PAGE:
Memory matters. It matters because memory brings the past into the present, and opens it up to the future. But it also matters literally, because memory is mediated materially. Materiality is the stuff of memory. Meaningful objects that we love (or hate) function not only as aide-mémoire but are integral to memory. Drawing on previous scholarship on the interrelation of memory and materiality, this book applies recent theories of new materialism to explore the material dimension of memory in art and popular culture. The book’s underlying premise is twofold: on the one hand, memory is performed, mediated, and stored through the material world that surrounds us; on the other hand, inanimate objects and things also have agency on their own, which affects practices of memory, as well as forgetting.
Chapter 1 of this book is freely available as a downloadable Open Access PDF under a Creative Commons Attribution-Non Commercial-No Derivatives 3.0 license. https://s3-us-west-2.amazonaws.com/tandfbis/rt-files/docs/Open+Access+Chapters/9781138203235_oachapter1.pdf
Chapter 4 of this book is freely available as a downloadable Open Access PDF under a Creative Commons Attribution-Non Commercial-No Derivatives 3.0 license. https://s3-us-west-2.amazonaws.com/tandfbis/rt-files/docs/Open+Access+Chapters/9781138203235_oachapter4.pdf
Chapter 5 of this book is freely available as a downloadable Open Access PDF under a Creative Commons Attribution-Non Commercial-No Derivatives 3.0 license. https://s3-us-west-2.amazonaws.com/tandfbis/rt-files/docs/Open+Access+Chapters/9781138203235_oachapter5.pdf
Table of Contents
Prelude: The Memory Cabinet of Mrs. K. 1960
A poem by Susan Stewart
1. Things to Remember: Introduction to Materializing Memory in Art and Popular Culture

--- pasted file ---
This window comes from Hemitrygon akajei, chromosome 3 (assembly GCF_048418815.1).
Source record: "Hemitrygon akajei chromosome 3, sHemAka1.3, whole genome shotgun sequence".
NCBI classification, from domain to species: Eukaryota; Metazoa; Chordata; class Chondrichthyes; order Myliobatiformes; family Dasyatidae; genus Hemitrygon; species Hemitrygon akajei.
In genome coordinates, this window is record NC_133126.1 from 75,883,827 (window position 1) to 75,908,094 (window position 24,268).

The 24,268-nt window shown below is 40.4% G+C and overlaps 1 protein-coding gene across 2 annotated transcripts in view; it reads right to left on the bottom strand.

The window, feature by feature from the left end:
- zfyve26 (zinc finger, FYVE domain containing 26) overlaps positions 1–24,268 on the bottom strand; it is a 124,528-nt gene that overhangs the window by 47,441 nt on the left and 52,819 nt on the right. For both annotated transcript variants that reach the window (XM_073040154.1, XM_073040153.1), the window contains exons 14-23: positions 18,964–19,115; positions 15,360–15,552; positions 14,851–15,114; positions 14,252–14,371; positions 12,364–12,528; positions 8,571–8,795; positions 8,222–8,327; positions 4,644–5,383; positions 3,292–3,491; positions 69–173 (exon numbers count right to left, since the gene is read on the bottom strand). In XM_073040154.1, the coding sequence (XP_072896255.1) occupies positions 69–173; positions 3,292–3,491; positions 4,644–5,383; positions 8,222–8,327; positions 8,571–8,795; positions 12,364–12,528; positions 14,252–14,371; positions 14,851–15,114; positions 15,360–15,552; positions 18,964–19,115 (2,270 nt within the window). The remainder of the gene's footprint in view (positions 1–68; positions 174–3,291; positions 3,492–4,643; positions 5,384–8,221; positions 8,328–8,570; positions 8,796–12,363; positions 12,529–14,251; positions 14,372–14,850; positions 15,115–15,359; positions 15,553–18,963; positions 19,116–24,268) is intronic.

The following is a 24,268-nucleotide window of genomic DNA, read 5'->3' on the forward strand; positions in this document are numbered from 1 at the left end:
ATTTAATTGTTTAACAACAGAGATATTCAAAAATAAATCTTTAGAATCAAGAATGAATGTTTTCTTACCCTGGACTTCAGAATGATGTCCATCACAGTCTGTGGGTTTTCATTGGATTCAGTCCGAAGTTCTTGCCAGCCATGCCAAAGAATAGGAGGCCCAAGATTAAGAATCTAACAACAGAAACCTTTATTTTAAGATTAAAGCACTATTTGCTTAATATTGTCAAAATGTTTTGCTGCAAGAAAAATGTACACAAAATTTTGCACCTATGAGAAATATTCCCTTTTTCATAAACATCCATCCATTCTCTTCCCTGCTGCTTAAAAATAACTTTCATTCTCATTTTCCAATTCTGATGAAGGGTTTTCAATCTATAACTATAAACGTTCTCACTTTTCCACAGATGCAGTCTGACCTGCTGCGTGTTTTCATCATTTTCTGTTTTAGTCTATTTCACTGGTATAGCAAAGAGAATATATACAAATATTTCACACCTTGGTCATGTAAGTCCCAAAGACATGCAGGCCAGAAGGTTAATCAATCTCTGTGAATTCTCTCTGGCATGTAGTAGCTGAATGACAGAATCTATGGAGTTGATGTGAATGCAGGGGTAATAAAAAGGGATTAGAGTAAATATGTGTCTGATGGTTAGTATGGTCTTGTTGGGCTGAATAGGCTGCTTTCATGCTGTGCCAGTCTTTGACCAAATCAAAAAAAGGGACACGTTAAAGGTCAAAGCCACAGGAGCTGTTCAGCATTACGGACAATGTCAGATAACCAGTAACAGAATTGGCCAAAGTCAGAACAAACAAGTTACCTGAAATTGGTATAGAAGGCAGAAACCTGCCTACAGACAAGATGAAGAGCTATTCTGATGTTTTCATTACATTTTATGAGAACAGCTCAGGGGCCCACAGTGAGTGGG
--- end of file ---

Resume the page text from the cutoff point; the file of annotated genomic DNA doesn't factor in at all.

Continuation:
(László Munteán, Liedeke Plate, and Anneke Smelik)
Part I: Material Remains: Ruins and Souvenirs
2. El Helicoide: Modern Ruins and the Urban Imaginary
3. Souvenirs and Memory Manipulation in the Roman Empire: The Glass Flasks of Ancient Pozzuoli
(Maggie L. Popkin)
Part II: Entangled Memories
4. How Memory Comes to Matter: From Social Media to the Internet of Things
(Elisa Giaccardi and Liedeke Plate)
5. Memory and Materiality in Hussein Chalayan’s Techno-Fashion
(Lianne Toussaint and Anneke Smelik)
6. Size Matters: Karl Ove Knausgård’s Min Kamp and Roberto Bolaño’s 2666 as (Anti-) Monumental Novels
(Inge van de Ven)
Part III: Reenactment, Affect, and Remembrance
7. Archives of Affect: Performance, Reenactment, and the Becoming of Memory
(Louis van den Hengel)
8. Crystal Tears and Silver Maces: Materializing Memories of the Suffering Mother
9. The Staging of Memory in Los Rubios by Albertina Carri
Part IV: Corporeality and Objects of Trauma
10. Chilling Burlesque: The Act of Killing
11. Modeling the Memories of Others: David Levinthal’s I.E.D. War in Afghanistan and Iraq
László Munteán is Assistant Professor of Cultural Studies and American Studies at Radboud University Nijmegen, the Netherlands. His publications have focused on cultural memory in literature and the visual arts, culture, heritage, and photography. He is leader of the research group 'Memory, Materiality, and Meaning in the Age of Transnationalism'.
Liedeke Plate is Associate Professor Gender Studies and Literary and Cultural Studies at Radboud University Nijmegen, the Netherlands. Her research focuses on literature, gender and cultural memory. She is the author of Transforming Memories in Contemporary Women’s Rewriting (2011), and co-editor of, among other, Technologies of Memory in the Arts (2009), Performing Memory in Art and Popular Culture (Routledge, 2013).
Anneke Smelik is Katrien van Munster Professor of Visual Culture at Radboud University Nijmegen, the Netherlands. She has published widely in the field of fashion, cinema, popular culture and cultural memory.Her latest books are Thinking Through Fashion: A Guide to Key Theorists (2016) and Delft Blue to Denim Blue: Contemporary Dutch Fashion (2017).
"This book arises from authors doing rigorous interdisciplinary work and demonstrates just the kind of Swiss army knife of intellectual tools needed to tackle the problems and puzzles of memory and materiality." --Lindsey A. Freeman, State University of New York-Buffalo State, USA